Ease of Doing Business Rank: 40
Poland is a Central European country. The Baltic Sea lies to the north, Germany and Czech Republic to the west, Slovakia to the south and Ukraine, Belarus and Lithuania to the east.
The official language of Poland is Polish, spoken by 97% of inhabitants. Other languages used in Poland include German, Ukrainian, Russian, Lithuanian, Armenian and Romani languages.
Additionally, 33% of Poland’s population speaks English, 26% speaks Russian and 19% speaks German.
The 2019 population estimate is 38.64 million.
Warsaw is the largest city with 1.76 million residents. About half the remaining cities have populations under between 100,000 and 1 million. There are countless cities, towns and villages with populations under 100,000.
The top industries in Poland are energy, manufacturing, iron and steel, coal mining, chemicals, shipbuilding, agriculture, food processing, glass and textiles.
The Times Higher Education World Rankings includes five Polish universities in the top 1,000 in the world.
The Legatum Prosperity Index ranks Poland’s education system 24th out of 149.
The most common type of business entities in Poland are sole trader, limited liability company and joint stock company.
The overwhelming majority of businesses are limited liability companies.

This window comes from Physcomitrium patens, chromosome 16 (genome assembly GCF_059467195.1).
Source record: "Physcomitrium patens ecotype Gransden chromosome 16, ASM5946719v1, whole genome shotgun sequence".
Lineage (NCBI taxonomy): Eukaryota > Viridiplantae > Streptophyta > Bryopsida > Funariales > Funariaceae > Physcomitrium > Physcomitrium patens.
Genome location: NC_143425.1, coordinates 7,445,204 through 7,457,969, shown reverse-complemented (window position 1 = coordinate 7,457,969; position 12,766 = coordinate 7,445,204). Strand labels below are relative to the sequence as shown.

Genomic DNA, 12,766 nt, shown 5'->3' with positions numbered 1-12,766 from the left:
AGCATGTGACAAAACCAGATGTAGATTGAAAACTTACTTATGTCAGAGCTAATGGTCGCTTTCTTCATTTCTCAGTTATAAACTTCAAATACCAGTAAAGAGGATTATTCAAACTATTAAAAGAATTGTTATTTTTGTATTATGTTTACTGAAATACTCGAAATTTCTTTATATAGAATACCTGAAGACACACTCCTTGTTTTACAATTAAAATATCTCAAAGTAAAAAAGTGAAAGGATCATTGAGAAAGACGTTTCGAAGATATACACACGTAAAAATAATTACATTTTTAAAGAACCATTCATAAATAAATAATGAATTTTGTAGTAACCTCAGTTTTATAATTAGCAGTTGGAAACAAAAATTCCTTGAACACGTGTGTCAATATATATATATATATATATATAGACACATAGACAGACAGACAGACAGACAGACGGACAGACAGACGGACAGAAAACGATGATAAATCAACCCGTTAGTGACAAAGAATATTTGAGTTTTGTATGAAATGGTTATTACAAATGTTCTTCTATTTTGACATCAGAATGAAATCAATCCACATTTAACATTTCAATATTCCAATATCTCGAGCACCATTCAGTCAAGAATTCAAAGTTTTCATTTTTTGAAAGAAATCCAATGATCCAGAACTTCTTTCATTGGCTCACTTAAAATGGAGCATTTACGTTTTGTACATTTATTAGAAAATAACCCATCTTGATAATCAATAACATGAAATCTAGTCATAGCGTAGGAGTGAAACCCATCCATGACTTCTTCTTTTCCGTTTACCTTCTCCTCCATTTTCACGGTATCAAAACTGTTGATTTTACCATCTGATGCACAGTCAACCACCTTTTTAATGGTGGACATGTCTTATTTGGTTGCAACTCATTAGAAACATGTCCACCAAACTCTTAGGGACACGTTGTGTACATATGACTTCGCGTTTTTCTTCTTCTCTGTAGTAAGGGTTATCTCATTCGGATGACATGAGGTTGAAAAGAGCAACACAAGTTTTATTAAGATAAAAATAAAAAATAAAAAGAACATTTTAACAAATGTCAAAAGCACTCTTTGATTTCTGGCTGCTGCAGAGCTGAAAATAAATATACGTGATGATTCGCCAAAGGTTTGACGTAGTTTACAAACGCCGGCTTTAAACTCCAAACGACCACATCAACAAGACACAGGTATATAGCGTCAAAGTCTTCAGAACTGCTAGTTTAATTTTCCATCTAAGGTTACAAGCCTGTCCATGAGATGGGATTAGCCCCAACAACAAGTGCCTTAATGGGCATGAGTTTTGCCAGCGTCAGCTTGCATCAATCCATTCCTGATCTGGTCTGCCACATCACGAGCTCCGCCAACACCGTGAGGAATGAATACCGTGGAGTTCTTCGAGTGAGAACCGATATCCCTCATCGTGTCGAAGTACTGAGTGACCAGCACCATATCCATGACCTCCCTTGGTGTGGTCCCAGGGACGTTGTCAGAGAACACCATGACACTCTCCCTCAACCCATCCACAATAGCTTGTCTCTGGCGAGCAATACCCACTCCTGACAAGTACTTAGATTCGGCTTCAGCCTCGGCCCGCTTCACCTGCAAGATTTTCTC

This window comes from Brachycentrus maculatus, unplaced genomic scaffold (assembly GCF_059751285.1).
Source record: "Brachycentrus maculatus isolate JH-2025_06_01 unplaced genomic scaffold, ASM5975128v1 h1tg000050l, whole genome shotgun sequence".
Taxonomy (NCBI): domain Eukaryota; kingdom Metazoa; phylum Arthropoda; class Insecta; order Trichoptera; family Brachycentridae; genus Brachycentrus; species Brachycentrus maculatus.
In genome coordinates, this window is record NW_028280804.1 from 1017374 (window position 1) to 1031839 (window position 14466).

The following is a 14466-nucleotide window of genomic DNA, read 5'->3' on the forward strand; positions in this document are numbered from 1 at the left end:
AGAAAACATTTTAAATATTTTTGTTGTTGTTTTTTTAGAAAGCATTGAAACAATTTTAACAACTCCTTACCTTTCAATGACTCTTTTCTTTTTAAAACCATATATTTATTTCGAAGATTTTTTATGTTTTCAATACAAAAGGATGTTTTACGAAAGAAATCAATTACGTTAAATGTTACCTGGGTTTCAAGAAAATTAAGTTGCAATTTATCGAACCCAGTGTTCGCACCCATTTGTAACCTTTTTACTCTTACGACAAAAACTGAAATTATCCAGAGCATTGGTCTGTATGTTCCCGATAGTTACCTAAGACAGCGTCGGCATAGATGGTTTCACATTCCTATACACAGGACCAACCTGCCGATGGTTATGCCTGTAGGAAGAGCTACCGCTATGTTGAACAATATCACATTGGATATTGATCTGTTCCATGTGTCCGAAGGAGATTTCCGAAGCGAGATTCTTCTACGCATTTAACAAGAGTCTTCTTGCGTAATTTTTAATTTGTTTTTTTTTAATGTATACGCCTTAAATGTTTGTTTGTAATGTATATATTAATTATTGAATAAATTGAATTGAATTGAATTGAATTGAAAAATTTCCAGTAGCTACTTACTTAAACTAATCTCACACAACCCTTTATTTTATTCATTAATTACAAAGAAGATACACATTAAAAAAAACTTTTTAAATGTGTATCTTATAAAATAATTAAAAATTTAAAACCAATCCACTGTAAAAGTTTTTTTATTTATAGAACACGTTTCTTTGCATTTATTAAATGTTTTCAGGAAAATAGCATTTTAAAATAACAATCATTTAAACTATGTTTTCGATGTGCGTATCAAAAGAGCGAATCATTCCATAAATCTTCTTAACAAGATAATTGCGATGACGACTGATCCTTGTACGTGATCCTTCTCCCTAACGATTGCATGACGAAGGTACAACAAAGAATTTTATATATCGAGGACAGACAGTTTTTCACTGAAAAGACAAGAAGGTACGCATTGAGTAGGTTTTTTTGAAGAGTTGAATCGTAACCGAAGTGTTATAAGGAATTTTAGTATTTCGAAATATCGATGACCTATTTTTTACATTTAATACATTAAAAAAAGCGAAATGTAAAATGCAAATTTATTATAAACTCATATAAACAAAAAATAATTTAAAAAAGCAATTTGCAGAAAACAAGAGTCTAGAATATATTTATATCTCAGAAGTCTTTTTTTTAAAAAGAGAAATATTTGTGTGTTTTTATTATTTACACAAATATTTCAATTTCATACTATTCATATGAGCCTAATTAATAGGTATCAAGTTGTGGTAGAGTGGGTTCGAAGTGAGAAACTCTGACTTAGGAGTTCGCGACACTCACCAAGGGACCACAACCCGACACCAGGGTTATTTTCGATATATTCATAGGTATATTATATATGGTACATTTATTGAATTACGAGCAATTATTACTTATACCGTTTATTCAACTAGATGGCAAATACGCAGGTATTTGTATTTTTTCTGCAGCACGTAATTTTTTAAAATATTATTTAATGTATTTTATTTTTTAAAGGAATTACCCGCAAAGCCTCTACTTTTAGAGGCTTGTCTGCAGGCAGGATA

Poland offers a foreign tax credit to avoid double taxation.
The country also offers 14 Special Economic Zones (SEZs). Companies apply for tax incentives and the amount depends on the value of the investment expenditure or the costs of new employee wages for two years and a point system.
Regions establish aid levels and consider the enterprise size. They may grant a tax exemption for 10, 12 or 15 years, depending on the location.
Poland also offers tax relief of up to 100% for qualifying costs related to research and development. Incentives vary based on company size and the type of costs incurred, but may include employees’ wages and social contributions, commodity and raw materials purchases and scientific research and expertise.
Companies may also qualify for a deduction for payments on research equipment, IP protection and the amortization of intangible assets and fixed assets, with some exceptions.
Businesses operating in a Polish SEZ may also qualify for a further deduction for operating costs not covered by an SEZ permit.
This year, Poland introduced the Innovation Box program which reduces tax on income derived for IP rights to 5%. It applies to R&D and subcontracting on patented inventions with rights granted for up to 20 years. This incentive is offered in addition to existing R&D tax relief.
The principal cities for business are Katowice and Warsaw.
Katowice is the industrial and transportation center of Southern Poland. Warsaw is the regional financial hub and capital city.
Poland includes 16 UNESCO World Heritage sites including outstanding castles, palaces, memorials and military sites.
The Wieliczka Salt Mine southeast of Kraków is a subterranean labyrinth of tunnels and chambers which demonstrate the development of salt mining from the 13th to 20th centuries.
The Castle of the Teutonic Order in Malbork is an imposing, restored Gothic brick-built castle on the banks of the Nogat River. It is a UNESCO site since it clearly demonstrates the Teutonic Order state in Prussia during the 13th century and embodies the conflict of late medieval Christianity.